Violin Pedagogy: How Did They Learn?
Classes for the Masses in England
By Dr. Robin Kay Deverich
During the late eighteenth and early nineteenth century, the Industrial Revolution signaled abrupt changes in the lives of many. Changes in social and economic order occurred as men and women, accustomed to agricultural pursuits, moved to cities to work in factories and other forms of large-scale industrial production.
In cities such as London, class distinctions divided the wealthy upper-class from members of the lower-class. In the 1820's, philanthropic efforts by the upper-class sought to educate and improve the lives of lower-class factory workers through educational organizations called Mechanics Institutes and other endeavors such as "Concerts for the People." Although the curriculum offered in Mechanics Institutes was initially designed to upgrade the literacy of adult factory workers, this utilitarian concept was liberalized and eventually led to the inclusion of art and music courses at most institutes. Percy Young, author of A History of British Music, commented on the ulterior motives of the upper-class to placate workers through such courses: "The widespread cultivation of choral music by the working classes (happily self-supporting) was also approved as an aid to pacification of unruly temperaments or tranquilization of unhappy conditions." Hundreds of thousands of adults participated in sight-singing classes, and some British music scholars have described this time period as "The Sight-Singing Century." 
"Concerts for the People" were also designed to upgrade the quality of life for the working masses. Mackerness, author of A Social History of English Music, spoke of these concerts:
Scholes addressed the reason why free or inexpensive cultural opportunities were provided during this era:
Massive participation in sight-singing classes and inexpensive "Concerts for the People," led to the introduction of violin classes for adults. Many of these early adult violin classes were patterned after sight-singing classes. For example, violin classes were offered at the Birkbeck Mechanics Institute in 1839, as well as at other locations such as "classes for amateurs" held at the People's Place School of Music in 1887. Keith Adams, author of a series of articles on adult violin classes in England, described the connection between singing classes and violin classes: "Singing classes were common and the transition to violin classes necessitates no great difference in teaching technique." A reviewer for the April 1882 edition of The Musical Times described an adult violin classes at the Midland Mechanics Institute in Birmingham, England:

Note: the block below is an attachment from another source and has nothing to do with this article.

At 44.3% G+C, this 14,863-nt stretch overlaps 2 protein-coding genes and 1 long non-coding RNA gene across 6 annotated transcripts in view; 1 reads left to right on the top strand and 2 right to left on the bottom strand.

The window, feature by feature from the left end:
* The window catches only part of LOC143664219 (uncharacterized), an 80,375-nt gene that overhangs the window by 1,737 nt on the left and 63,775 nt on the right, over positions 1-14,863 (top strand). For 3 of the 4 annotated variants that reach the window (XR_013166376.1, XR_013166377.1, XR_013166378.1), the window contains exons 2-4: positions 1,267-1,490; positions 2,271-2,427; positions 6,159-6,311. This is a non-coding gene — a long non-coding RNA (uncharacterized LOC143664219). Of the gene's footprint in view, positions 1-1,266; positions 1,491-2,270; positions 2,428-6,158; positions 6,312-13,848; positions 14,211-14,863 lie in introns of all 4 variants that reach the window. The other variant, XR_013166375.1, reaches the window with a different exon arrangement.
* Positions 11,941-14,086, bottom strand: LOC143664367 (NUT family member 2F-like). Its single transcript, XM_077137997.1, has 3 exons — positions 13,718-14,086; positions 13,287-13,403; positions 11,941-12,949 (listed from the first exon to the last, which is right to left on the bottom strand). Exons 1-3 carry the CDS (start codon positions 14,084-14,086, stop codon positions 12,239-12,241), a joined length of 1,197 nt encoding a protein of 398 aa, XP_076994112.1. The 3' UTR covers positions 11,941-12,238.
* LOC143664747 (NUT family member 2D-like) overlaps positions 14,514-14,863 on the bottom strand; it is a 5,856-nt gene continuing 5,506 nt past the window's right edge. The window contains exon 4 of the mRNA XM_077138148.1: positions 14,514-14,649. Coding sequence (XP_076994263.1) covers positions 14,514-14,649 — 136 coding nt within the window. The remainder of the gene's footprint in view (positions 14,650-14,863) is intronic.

Heated debate regarding the merits of violin classes raged in British music periodicals. Some musicians apparently felt such classes threatened their livelihood as the following 1896 article indicates:
A similar view was expressed by a violin teacher who stated that he could not compete with the low terms of group violin classes:
Some violin teachers expressed favor for group violin instruction:
Many violin classes appear to have used traditional violin literature in teaching students, as indicated by the following description of the instructional material used in Birkbeck Institute adult violin classes in 1896:
Although the immense popularity of sight-singing classes resulted in the 1872 incorporation of sight-singing classes into British schools, instructional material used in adult violin classes was purportedly too difficult for children. T. Mee Pattison, musical advisor of the London-based J. G. Murdoch & Co. music publishing house and instrument manufacturer, enlisted the support of his company to promote violin class instruction for schoolchildren by providing all of the supplies needed: violins, teaching materials, and teachers, for one inclusive, inexpensive price. Students were allowed to pay for their violins outfits in installments---generally, one shilling per week. This method was named in honor of the first group violin class to experiment with this approach: the All Saints' National School in Maidstone, England, and is sometimes known as the Maidstone Movement. In 1897, the Murdoch Company formed the Maidstone School Orchestra Association (MSOA) to promote this method. At the height of the MSOA's popularity, 400,000 British schoolchildren, one in ten of the state school population, participated in Maidstone School Orchestra classes. Charles H. Farnsworth, a prominent American music educator expressed his amazement at the results achieved by Maidstone violin classes.